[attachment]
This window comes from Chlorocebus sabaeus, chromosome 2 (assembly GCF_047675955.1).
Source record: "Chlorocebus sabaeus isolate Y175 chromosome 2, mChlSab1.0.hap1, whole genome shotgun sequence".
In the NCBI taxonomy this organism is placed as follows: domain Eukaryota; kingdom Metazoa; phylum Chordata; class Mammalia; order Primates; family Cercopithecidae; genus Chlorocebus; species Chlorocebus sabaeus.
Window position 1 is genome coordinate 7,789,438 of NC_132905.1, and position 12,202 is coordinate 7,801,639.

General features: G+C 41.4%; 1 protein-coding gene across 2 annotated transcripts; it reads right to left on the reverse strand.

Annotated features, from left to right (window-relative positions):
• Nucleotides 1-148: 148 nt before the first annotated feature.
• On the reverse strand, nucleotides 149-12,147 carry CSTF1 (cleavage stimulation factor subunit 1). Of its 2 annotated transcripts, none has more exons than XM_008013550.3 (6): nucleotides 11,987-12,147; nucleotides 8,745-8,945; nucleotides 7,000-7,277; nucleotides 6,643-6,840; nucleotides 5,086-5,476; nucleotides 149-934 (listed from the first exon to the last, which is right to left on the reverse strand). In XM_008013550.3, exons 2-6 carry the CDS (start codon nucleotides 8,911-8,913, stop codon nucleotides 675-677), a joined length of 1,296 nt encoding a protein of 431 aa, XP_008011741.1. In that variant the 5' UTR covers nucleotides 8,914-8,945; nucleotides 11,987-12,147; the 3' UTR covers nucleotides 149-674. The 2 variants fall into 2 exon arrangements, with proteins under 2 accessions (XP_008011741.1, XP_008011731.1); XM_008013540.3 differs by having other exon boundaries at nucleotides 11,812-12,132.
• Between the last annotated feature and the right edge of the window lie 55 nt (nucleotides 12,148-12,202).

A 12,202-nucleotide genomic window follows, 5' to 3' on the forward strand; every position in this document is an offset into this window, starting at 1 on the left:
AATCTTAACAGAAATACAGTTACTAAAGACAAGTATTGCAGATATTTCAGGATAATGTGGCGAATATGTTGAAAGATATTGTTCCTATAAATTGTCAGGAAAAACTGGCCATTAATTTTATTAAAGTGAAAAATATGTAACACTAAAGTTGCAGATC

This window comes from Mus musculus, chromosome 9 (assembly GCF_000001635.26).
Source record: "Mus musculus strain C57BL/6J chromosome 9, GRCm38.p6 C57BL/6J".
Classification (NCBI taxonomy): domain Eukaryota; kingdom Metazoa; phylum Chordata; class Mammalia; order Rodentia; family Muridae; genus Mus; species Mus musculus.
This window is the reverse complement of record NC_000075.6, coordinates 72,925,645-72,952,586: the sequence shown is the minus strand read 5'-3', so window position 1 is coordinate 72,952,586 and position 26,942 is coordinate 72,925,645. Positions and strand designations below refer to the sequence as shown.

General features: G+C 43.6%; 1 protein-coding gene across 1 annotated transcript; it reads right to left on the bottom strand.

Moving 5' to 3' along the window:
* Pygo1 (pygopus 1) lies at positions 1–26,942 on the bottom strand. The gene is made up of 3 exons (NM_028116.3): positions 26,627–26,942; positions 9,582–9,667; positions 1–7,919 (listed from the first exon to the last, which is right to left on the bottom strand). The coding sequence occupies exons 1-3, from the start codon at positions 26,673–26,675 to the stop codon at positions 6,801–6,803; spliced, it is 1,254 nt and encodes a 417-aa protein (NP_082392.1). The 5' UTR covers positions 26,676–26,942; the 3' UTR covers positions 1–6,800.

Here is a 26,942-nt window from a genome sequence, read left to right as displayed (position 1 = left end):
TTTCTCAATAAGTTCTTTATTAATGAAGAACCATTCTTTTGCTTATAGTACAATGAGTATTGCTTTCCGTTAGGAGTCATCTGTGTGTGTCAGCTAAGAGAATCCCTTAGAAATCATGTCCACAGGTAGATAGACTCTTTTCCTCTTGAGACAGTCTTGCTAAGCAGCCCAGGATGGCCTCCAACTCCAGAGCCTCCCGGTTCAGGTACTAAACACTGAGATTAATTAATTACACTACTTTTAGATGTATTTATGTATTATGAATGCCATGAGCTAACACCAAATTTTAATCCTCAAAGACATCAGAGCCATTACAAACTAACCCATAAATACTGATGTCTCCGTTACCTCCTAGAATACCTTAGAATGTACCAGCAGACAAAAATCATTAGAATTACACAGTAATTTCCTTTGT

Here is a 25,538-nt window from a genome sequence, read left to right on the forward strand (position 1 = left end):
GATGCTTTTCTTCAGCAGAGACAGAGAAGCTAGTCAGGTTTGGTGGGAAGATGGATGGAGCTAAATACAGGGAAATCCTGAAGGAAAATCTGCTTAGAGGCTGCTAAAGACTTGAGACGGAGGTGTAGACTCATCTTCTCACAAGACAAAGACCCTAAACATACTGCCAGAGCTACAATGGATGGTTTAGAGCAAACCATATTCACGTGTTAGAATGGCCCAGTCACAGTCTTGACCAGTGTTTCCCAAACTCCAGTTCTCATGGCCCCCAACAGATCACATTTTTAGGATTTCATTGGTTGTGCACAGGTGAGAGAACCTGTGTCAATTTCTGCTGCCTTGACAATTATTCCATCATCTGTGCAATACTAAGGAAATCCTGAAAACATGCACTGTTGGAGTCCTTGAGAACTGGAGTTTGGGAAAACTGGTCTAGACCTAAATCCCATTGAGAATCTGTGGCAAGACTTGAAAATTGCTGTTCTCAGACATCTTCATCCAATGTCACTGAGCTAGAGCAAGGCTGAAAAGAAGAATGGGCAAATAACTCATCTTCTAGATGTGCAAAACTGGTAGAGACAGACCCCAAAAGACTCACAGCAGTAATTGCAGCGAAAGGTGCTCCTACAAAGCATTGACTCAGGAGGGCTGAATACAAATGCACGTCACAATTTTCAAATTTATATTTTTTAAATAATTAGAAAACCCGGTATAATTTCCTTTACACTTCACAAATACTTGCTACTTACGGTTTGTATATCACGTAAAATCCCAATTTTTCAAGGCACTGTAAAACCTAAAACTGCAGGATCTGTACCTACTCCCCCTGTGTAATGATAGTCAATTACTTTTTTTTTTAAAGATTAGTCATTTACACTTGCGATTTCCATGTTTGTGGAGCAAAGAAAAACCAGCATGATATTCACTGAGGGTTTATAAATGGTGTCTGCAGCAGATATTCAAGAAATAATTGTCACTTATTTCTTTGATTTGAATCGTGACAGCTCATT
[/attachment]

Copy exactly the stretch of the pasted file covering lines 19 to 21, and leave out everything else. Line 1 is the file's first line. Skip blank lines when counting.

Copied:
Here is a 26,942-nt window from a genome sequence, read left to right as displayed (position 1 = left end):
TTTCTCAATAAGTTCTTTATTAATGAAGAACCATTCTTTTGCTTATAGTACAATGAGTATTGCTTTCCGTTAGGAGTCATCTGTGTGTGTCAGCTAAGAGAATCCCTTAGAAATCATGTCCACAGGTAGATAGACTCTTTTCCTCTTGAGACAGTCTTGCTAAGCAGCCCAGGATGGCCTCCAACTCCAGAGCCTCCCGGTTCAGGTACTAAACACTGAGATTAATTAATTACACTACTTTTAGATGTATTTATGTATTATGAATGCCATGAGCTAACACCAAATTTTAATCCTCAAAGACATCAGAGCCATTACAAACTAACCCATAAATACTGATGTCTCCGTTACCTCCTAGAATACCTTAGAATGTACCAGCAGACAAAAATCATTAGAATTACACAGTAATTTCCTTTGT

Here is a 25,538-nt window from a genome sequence, read left to right on the forward strand (position 1 = left end):